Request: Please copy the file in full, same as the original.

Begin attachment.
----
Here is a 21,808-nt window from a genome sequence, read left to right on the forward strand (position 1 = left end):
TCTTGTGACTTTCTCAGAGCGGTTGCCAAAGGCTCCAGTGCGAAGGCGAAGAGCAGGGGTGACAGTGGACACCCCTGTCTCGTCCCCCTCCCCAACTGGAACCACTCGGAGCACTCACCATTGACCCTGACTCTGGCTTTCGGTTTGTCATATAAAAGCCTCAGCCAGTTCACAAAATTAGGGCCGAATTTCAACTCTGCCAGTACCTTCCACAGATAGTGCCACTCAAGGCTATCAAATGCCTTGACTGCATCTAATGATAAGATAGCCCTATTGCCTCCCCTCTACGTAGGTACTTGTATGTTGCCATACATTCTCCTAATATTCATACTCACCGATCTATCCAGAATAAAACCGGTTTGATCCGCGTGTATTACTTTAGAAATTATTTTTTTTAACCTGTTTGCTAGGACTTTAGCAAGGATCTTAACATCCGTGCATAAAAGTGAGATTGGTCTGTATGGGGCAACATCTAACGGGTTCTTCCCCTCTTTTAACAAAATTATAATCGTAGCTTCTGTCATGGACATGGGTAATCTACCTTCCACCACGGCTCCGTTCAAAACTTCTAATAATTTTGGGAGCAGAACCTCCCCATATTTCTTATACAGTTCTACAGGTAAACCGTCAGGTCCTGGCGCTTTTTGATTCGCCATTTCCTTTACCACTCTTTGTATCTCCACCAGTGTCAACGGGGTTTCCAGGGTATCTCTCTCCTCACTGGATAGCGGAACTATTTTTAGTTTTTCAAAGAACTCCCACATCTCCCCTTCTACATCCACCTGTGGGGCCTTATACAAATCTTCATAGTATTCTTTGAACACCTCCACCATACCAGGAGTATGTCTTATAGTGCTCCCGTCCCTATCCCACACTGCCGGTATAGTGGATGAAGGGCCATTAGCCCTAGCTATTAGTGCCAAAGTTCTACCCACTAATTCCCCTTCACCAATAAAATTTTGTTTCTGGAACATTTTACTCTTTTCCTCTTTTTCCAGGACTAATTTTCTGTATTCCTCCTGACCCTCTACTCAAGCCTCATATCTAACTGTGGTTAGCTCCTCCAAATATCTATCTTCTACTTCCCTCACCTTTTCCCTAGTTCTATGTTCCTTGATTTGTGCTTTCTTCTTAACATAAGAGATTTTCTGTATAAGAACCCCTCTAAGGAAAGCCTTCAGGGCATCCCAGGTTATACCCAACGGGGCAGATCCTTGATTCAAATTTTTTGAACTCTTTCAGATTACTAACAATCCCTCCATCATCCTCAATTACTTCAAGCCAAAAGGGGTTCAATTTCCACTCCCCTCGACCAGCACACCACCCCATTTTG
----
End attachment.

Here is a 21,808-nt window from a genome sequence, read left to right on the forward strand (position 1 = left end):
TCTTGTGACTTTCTCAGAGCGGTTGCCAAAGGCTCCAGTGCGAAGGCGAAGAGCAGGGGTGACAGTGGACACCCCTGTCTCGTCCCCCTCCCCAACTGGAACCACTCGGAGCACTCACCATTGACCCTGACTCTGGCTTTCGGTTTGTCATATAAAAGCCTCAGCCAGTTCACAAAATTAGGGCCGAATTTCAACTCTGCCAGTACCTTCCACAGATAGTGCCACTCAAGGCTATCAAATGCCTTGACTGCATCTAATGATAAGATAGCCCTATTGCCTCCCCTCTACGTAGGTACTTGTATGTTGCCATACATTCTCCTAATATTCATACTCACCGATCTATCCAGAATAAAACCGGTTTGATCCGCGTGTATTACTTTAGAAATTATTTTTTTTAACCTGTTTGCTAGGACTTTAGCAAGGATCTTAACATCCGTGCATAAAAGTGAGATTGGTCTGTATGGGGCAACATCTAACGGGTTCTTCCCCTCTTTTAACAAAATTATAATCGTAGCTTCTGTCATGGACATGGGTAATCTACCTTCCACCACGGCTCCGTTCAAAACTTCTAATAATTTTGGGAGCAGAACCTCCCCATATTTCTTATACAGTTCTACAGGTAAACCGTCAGGTCCTGGCGCTTTTTGATTCGCCATTTCCTTTACCACTCTTTGTATCTCCACCAGTGTCAACGGGGTTTCCAGGGTATCTCTCTCCTCACTGGATAGCGGAACTATTTTTAGTTTTTCAAAGAACTCCCACATCTCCCCTTCTACATCCACCTGTGGGGCCTTATACAAATCTTCATAGTATTCTTTGAACACCTCCACCATACCAGGAGTATGTCTTATAGTGCTCCCGTCCCTATCCCACACTGCCGGTATAGTGGATGAAGGGCCATTAGCCCTAGCTATTAGTGCCAAAGTTCTACCCACTAATTCCCCTTCACCAATAAAATTTTGTTTCTGGAACATTTTACTCTTTTCCTCTTTTTCCAGGACTAATTTTCTGTATTCCTCCTGACCCTCTACTCAAGCCTCATATCTAACTGTGGTTAGCTCCTCCAAATATCTATCTTCTACTTCCCTCACCTTTTCCCTAGTTCTATGTTCCTTGATTTGTGCTTTCTTCTTAACATAAGAGATTTTCTGTATAAGAACCCCTCTAAGGAAAGCCTTCAGGGCATCCCAGGTTATACCCAACGGGGCAGATCCTTGATTCAAATTTTTTGAACTCTTTCAGATTACTAACAATCCCTCCATCATCCTCAATTACTTCAAGCCAAAAGGGGTTCAATTTCCACTCCCCTCGACCAGCACACCACCCCATTTTG